Posted 3 years ago on Aug. 24, 2012, 7:38 p.m. EST by PeterKropotkin
from Oakland, CA
This content is user submitted and not an official statement
By Glen Greenwald
In January, Bill Clinton turned on MSNBC for what seems to have been the first time in awhile and shared his reaction to what he saw in an interview with Esquire:
"I was just watching MSNBC, and they had a woman that used to work for me and a couple of other people on there, and they were talking about the Republican primary. And I was laughing. I said, 'Boy, it really has become our version of Fox.'"
For several reasons, it is hyperbole to posit a complete equivalence between the two cable outlets. For one, MSNBC still provides some independent and intellectually honest journalism. For another, at least until this election year, even its most prominent hosts sometimes voiced harsh criticism of Obama of the type that Fox never allowed toward Bush. Beyond that, MSNBC devotes three hours each morning to a show hosted by a former rightwing GOP congressman and his cavalcade of vapid "centrist" establishment journalists such as Mark Halperin (then again, Fox features the idiosyncratic and unpredictable Shepard Smith each night). And MSNBC still has quite a ways to go before it matches Fox's demonstrated willingness to spew outright falsehoods in pursuit of its partisan agenda.
All that acknowledged, there is more than a small amount of truth to Clinton's comparison. Like Fox in its Bush-cheering heyday, the vast bulk of MSNBC's programming is devoted to one core message: American politics is understood as a Manichean battle between Good and Evil; the Republicans are the Evil, and the Obama-led Democrats are the Good. One is very hard-pressed outside of the few exceptions I noted to find any deviation from this painfully simplistic, partisan apparatchik script. It's a virtually non-stop outlet for DNC talking points. Like rightwing viewers of Fox, loyal Obama supporters and Democrats know one thing for certain: when they tune into MSNBC for most hours of the day, they will have their political beliefs flattered and will be made to feel good and noble about their partisan allegiance.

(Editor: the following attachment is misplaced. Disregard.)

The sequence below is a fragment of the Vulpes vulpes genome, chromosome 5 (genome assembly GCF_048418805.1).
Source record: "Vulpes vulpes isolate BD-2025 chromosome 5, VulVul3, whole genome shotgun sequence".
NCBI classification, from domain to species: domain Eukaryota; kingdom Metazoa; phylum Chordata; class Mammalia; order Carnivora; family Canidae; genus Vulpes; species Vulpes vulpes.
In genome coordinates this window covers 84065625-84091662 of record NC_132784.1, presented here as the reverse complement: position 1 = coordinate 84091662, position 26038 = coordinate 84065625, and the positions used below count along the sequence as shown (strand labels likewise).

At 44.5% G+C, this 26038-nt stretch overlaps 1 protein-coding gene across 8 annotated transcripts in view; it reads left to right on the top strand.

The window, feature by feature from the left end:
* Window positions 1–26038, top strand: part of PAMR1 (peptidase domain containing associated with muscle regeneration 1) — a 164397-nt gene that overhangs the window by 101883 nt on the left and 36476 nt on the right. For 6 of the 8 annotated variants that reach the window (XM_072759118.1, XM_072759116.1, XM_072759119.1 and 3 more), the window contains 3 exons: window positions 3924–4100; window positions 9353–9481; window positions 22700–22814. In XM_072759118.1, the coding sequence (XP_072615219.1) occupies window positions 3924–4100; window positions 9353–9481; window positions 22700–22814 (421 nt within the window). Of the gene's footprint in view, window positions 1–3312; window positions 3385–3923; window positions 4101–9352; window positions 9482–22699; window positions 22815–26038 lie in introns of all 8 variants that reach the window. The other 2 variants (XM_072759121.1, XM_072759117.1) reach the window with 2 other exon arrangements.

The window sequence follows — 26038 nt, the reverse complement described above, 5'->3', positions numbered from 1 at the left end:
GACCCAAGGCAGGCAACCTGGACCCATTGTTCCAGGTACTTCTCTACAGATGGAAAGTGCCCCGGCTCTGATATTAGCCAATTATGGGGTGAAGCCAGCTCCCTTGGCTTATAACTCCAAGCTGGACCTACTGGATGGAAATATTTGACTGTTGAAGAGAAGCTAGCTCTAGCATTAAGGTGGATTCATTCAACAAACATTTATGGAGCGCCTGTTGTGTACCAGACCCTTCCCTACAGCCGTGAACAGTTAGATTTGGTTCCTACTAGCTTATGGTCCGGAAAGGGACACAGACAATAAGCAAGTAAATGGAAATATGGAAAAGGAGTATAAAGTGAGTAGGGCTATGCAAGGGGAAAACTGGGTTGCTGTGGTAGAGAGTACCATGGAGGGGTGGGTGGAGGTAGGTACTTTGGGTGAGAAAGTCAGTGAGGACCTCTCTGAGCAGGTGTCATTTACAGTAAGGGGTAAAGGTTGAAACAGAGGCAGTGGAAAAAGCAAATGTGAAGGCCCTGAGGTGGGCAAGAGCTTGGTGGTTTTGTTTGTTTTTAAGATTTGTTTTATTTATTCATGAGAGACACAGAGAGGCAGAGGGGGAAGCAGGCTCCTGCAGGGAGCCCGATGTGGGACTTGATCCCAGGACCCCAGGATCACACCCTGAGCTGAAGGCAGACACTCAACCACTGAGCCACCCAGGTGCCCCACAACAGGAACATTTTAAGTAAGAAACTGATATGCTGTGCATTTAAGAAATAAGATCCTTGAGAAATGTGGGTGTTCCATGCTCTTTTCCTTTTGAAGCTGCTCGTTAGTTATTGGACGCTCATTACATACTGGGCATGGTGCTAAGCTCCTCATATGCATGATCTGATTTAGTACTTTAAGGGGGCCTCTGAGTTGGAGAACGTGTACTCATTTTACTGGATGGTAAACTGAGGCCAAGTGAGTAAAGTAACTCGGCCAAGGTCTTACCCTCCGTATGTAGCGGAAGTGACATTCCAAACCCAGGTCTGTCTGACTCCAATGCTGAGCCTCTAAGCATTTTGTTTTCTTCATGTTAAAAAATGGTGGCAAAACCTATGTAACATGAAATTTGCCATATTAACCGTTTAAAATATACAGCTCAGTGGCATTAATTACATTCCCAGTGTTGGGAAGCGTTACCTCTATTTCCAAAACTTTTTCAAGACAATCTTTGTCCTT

All of that is fine and largely unobjectionable: given Fox's existence, there's no reason Democrats shouldn't have their own television gathering place, for the sake of balance if nothing else. But the problem is that MSNBC is now aggressively importing many of the worst tactics that make Fox such a repellent and destructive blight on our political landscape. And as their palpable desperation to push Obama over the finish line intensifies, so does their willingness to wield these tactics without limits or shame.
Thursday provided one of the most pernicious examples yet. Afternoon host Martin Bashir was interviewing a GOP strategist, Trey Hardin (the video is embedded below). The subject of this interview was a newly formed group of military veterans who are harshly criticizing the Obama administration for its serial leaking of classified information about military operations when doing so politically benefits Obama.
To begin the interview, Bashir showed video of Joint Chiefs Chairman General Martin Dempsey as he criticized this veterans' group on the ground that members of the military should remain apolitical. Gen Dempsey's complaint was odd since the obligation to be apolitical generally rests with active-duty service members, not former ones (as the group's founder correctly said in replying to the general: "He's active duty; we are not. We're now citizens and we have a first amendment right to be able to speak out").
When the video ended, Bashir asked Hardin for his reaction to Gen Dempsey's criticisms of the veterans group, and Hardin began replying with this very mild statement about Dempsey: "First of all, he serves President Obama right now, so it's not a surprising comment." Bashir immediately erupted in a ball of fiery rage, cutting Hardin off, refusing to let him speak, repeatedly demanding an apology for this grievous assault on the integrity of a military man, and then – when Hardin failed sufficiently to grovel for the crime of speaking ill of Gen Dempsey – Bashir kicked Hardin off the show by abruptly ending the interview.